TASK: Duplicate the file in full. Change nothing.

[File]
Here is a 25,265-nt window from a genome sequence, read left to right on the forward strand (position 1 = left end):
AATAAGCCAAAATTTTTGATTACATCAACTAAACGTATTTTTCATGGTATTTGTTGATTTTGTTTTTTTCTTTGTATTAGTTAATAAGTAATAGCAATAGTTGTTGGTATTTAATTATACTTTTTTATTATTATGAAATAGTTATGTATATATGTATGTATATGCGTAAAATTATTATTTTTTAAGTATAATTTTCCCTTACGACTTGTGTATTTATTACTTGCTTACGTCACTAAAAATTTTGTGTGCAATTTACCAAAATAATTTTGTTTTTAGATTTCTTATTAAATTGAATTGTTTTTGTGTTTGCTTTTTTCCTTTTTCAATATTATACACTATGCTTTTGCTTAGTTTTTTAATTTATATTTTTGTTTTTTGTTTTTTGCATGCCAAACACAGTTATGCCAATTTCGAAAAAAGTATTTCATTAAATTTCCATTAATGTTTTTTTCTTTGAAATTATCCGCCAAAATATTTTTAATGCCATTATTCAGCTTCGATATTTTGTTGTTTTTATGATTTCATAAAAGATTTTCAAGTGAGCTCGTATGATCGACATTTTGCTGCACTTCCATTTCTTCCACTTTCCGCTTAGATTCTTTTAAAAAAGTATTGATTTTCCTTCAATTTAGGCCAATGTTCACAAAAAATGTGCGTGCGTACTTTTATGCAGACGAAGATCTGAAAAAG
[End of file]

Here is a 25,265-nt window from a genome sequence, read left to right on the forward strand (position 1 = left end):
AATAAGCCAAAATTTTTGATTACATCAACTAAACGTATTTTTCATGGTATTTGTTGATTTTGTTTTTTTCTTTGTATTAGTTAATAAGTAATAGCAATAGTTGTTGGTATTTAATTATACTTTTTTATTATTATGAAATAGTTATGTATATATGTATGTATATGCGTAAAATTATTATTTTTTAAGTATAATTTTCCCTTACGACTTGTGTATTTATTACTTGCTTACGTCACTAAAAATTTTGTGTGCAATTTACCAAAATAATTTTGTTTTTAGATTTCTTATTAAATTGAATTGTTTTTGTGTTTGCTTTTTTCCTTTTTCAATATTATACACTATGCTTTTGCTTAGTTTTTTAATTTATATTTTTGTTTTTTGTTTTTTGCATGCCAAACACAGTTATGCCAATTTCGAAAAAAGTATTTCATTAAATTTCCATTAATGTTTTTTTCTTTGAAATTATCCGCCAAAATATTTTTAATGCCATTATTCAGCTTCGATATTTTGTTGTTTTTATGATTTCATAAAAGATTTTCAAGTGAGCTCGTATGATCGACATTTTGCTGCACTTCCATTTCTTCCACTTTCCGCTTAGATTCTTTTAAAAAAGTATTGATTTTCCTTCAATTTAGGCCAATGTTCACAAAAAATGTGCGTGCGTACTTTTATGCAGACGAAGATCTGAAAAAG